Reported energy intake from different sources, sociodemographic and anthropometrical characteristics of the study population are given in table . The decrease in waist-hip ratio was mainly due to a marked increase in hip circumference in both men and women. Smoking became less common, reported energy intake from saturated fatty acids decreased, and intake of alcohol increased. Higher education became more common.
Characteristics of study population, 1986 vs. 1999
A complete list of food items that were covered by questionnaires is given in the appendix (additional file 1
: List of items on food-frequency questionnaires). Out of these, 15 items are shown that were associated with the 10 largest differences in distribution of body fat in either men or women.
Table summarizes time trends in food consumption associated with the largest differences of waist- and hip circumference for women. Increased use of (vegetable) oil and pasta as well as reduced consumption of fruit creams and 3% fat milk were all associated with reduction of waist circumference. Growing popularity of hamburgers, French fried potatoes and soft drinks were associated with an increase of waist circumference. Increased hip circumference was associated with higher consumption of pasta, vegetable oil as well as cream and 1.5% milk. Time trends for hamburgers and French fried potatoes went along with minor reductions of hip circumference. Adjustment for other lifestyle-factors attenuated the net effect of time trends in reported food consumption but, did not alter their directions. Only the protective effects of lower consumption of 3% milk and added sugar were reduced markedly. The net effect of increased consumption of 4% beer was reversed.
Food items associated with largest estimated effect on mean waist- and hip-circumference in women.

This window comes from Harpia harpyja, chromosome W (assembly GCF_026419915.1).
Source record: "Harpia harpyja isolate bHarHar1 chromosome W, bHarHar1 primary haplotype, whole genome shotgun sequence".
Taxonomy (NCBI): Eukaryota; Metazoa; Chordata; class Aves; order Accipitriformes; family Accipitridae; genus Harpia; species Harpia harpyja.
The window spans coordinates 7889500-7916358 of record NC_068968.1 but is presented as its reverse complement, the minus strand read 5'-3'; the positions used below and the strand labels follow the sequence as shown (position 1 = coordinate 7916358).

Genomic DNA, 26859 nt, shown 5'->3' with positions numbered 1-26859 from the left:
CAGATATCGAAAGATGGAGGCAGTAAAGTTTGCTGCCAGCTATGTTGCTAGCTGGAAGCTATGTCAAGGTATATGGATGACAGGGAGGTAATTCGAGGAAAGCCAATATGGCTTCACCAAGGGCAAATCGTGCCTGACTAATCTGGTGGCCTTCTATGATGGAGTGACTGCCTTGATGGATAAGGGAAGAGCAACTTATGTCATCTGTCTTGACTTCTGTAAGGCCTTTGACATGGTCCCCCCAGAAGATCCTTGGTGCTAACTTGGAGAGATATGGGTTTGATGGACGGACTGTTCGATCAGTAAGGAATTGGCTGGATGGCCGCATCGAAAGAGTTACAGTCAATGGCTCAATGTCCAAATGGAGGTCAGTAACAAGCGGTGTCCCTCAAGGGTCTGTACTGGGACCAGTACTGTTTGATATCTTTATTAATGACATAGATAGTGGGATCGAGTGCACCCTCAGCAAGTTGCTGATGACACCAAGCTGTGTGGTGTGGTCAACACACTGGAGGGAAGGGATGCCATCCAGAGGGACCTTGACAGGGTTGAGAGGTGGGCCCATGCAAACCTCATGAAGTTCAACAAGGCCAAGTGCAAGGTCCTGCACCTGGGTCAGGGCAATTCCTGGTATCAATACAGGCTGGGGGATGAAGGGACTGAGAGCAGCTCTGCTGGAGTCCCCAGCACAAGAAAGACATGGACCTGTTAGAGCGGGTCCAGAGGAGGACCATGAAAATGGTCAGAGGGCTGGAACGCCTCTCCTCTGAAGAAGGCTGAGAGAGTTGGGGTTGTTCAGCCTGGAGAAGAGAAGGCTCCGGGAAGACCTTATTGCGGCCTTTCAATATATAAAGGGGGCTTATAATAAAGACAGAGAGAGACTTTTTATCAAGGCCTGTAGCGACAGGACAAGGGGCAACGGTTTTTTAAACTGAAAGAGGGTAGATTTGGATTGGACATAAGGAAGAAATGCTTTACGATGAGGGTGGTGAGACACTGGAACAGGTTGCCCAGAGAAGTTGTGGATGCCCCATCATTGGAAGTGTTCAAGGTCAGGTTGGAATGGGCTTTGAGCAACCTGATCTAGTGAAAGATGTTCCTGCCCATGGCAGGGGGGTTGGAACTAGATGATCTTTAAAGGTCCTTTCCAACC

Figure illustrates associations of food items with differences in both average hip- and waist-circumference in women. Time trends for vegetable oil, pasta, fruit creams and cream were associated with risk-lowering anthropometric time trends, whereas trends for hamburgers and French fried potatoes correlated with risk-increasing trends.
Figure 2 Estimated effect of time trends in reported food intake 1986–1999 on average waist- and hip-circumference in women. 10 items with the largest estimated effect on distribution of body fat in women. Sort order is the sum of effects from largest (more ...)
In men, time trends for vegetable oil, pasta and milk were associated with both, largest increase of hip-circumference and largest reduction of waist-circumference (Table , Figure ). Increased use of hamburgers and potato chips were associated with an increase of average waist circumference but also a positive effect on hip circumference. Only rising consumption of 4% beer was associated with both, HC decrease and WC increase.
Food items associated with largest estimated effect on mean waist- and hip-circumference in men.
Figure 3 Estimated effect of time trends in reported food intake 1986–1999 on average waist- and hip-circumference in men. 10 items with the largest estimated effect on distribution of body fat in men. Sort order is the sum of effects from largest reduction (more ...)
After adjustment for lifestyle-variables (Table , model 2) the waist reducing effect of time trends in pasta consumption disappeared whereas the effect of increased consumption of wine was reversed. The negative net-effect of French fried potatoes could also be explained by associated lifestyle.
In general, waist circumference was more responsive in women whereas hip and waist circumferences were equally affected in men.